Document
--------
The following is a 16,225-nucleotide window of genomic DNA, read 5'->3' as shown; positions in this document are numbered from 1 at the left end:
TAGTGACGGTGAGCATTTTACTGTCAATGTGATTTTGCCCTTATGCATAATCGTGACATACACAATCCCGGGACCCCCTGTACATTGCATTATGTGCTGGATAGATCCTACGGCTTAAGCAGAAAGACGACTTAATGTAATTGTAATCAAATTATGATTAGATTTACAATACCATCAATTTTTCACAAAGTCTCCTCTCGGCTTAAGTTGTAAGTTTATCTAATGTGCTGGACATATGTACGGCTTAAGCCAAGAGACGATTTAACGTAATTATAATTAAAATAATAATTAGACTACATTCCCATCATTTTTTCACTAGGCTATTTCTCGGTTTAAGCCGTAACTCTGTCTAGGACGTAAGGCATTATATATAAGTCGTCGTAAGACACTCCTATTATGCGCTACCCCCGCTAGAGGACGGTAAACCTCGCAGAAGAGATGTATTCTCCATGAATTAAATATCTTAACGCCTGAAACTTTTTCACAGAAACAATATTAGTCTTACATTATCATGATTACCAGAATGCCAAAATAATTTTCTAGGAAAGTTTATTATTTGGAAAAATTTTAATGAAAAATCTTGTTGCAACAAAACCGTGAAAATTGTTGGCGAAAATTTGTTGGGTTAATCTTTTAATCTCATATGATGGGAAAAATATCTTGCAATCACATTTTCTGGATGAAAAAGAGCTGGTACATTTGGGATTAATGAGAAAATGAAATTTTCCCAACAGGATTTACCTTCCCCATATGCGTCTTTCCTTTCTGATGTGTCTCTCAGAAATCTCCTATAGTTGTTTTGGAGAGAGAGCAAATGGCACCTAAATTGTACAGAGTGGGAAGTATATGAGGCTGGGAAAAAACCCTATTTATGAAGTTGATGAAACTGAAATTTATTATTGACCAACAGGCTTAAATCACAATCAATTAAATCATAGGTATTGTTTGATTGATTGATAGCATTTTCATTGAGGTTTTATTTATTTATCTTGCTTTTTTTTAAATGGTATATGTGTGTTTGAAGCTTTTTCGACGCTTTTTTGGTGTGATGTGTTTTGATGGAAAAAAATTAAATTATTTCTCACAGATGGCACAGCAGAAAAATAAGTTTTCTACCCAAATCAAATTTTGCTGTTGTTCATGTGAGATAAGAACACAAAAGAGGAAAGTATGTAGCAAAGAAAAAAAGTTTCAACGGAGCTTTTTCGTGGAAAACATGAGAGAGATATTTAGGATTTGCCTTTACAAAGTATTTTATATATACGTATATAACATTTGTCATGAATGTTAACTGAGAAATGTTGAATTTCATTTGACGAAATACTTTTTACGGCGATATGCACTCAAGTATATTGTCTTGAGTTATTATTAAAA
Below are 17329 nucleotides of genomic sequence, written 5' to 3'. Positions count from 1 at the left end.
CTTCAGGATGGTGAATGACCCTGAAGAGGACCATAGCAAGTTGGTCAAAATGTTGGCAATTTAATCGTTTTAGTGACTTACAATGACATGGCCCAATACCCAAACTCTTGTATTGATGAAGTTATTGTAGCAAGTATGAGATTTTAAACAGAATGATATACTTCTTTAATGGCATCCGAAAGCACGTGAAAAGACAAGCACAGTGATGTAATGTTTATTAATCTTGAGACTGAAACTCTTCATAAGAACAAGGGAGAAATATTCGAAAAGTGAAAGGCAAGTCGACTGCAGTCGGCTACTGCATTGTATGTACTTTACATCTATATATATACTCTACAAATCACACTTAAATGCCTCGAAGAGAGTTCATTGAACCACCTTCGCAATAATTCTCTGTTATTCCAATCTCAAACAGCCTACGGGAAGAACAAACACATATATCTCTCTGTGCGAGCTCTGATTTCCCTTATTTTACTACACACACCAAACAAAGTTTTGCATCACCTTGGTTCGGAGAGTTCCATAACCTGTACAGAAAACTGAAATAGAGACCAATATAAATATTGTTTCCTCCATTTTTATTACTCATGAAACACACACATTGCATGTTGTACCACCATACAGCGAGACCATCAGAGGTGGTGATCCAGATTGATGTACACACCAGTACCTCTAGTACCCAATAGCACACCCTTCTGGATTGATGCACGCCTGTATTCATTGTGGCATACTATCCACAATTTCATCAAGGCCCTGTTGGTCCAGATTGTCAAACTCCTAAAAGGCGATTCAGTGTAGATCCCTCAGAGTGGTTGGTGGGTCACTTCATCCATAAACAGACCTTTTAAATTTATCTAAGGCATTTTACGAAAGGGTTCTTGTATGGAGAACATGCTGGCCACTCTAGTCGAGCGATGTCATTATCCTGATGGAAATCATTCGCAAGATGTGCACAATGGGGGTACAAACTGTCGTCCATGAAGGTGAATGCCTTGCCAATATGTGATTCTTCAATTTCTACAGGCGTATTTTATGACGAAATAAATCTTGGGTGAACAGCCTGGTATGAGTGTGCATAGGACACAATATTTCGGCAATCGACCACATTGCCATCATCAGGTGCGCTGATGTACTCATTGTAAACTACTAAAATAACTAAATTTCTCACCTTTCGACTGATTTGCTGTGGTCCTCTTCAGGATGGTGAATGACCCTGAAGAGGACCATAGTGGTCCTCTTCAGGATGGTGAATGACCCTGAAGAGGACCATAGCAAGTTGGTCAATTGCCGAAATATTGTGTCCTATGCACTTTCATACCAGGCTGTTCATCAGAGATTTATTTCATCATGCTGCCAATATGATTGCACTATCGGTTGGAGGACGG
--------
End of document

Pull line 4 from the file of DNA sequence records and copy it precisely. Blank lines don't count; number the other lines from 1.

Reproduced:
CTTCAGGATGGTGAATGACCCTGAAGAGGACCATAGCAAGTTGGTCAAAATGTTGGCAATTTAATCGTTTTAGTGACTTACAATGACATGGCCCAATACCCAAACTCTTGTATTGATGAAGTTATTGTAGCAAGTATGAGATTTTAAACAGAATGATATACTTCTTTAATGGCATCCGAAAGCACGTGAAAAGACAAGCACAGTGATGTAATGTTTATTAATCTTGAGACTGAAACTCTTCATAAGAACAAGGGAGAAATATTCGAAAAGTGAAAGGCAAGTCGACTGCAGTCGGCTACTGCATTGTATGTACTTTACATCTATATATATACTCTACAAATCACACTTAAATGCCTCGAAGAGAGTTCATTGAACCACCTTCGCAATAATTCTCTGTTATTCCAATCTCAAACAGCCTACGGGAAGAACAAACACATATATCTCTCTGTGCGAGCTCTGATTTCCCTTATTTTACTACACACACCAAACAAAGTTTTGCATCACCTTGGTTCGGAGAGTTCCATAACCTGTACAGAAAACTGAAATAGAGACCAATATAAATATTGTTTCCTCCATTTTTATTACTCATGAAACACACACATTGCATGTTGTACCACCATACAGCGAGACCATCAGAGGTGGTGATCCAGATTGATGTACACACCAGTACCTCTAGTACCCAATAGCACACCCTTCTGGATTGATGCACGCCTGTATTCATTGTGGCATACTATCCACAATTTCATCAAGGCCCTGTTGGTCCAGATTGTCAAACTCCTAAAAGGCGATTCAGTGTAGATCCCTCAGAGTGGTTGGTGGGTCACTTCATCCATAAACAGACCTTTTAAATTTATCTAAGGCATTTTACGAAAGGGTTCTTGTATGGAGAACATGCTGGCCACTCTAGTCGAGCGATGTCATTATCCTGATGGAAATCATTCGCAAGATGTGCACAATGGGGGTACAAACTGTCGTCCATGAAGGTGAATGCCTTGCCAATATGTGATTCTTCAATTTCTACAGGCGTATTTTATGACGAAATAAATCTTGGGTGAACAGCCTGGTATGAGTGTGCATAGGACACAATATTTCGGCAATCGACCACATTGCCATCATCAGGTGCGCTGATGTACTCATTGTAAACTACTAAAATAACTAAATTTCTCACCTTTCGACTGATTTGCTGTGGTCCTCTTCAGGATGGTGAATGACCCTGAAGAGGACCATAGTGGTCCTCTTCAGGATGGTGAATGACCCTGAAGAGGACCATAGCAAGTTGGTCAATTGCCGAAATATTGTGTCCTATGCACTTTCATACCAGGCTGTTCATCAGAGATTTATTTCATCATGCTGCCAATATGATTGCACTATCGGTTGGAGGACGG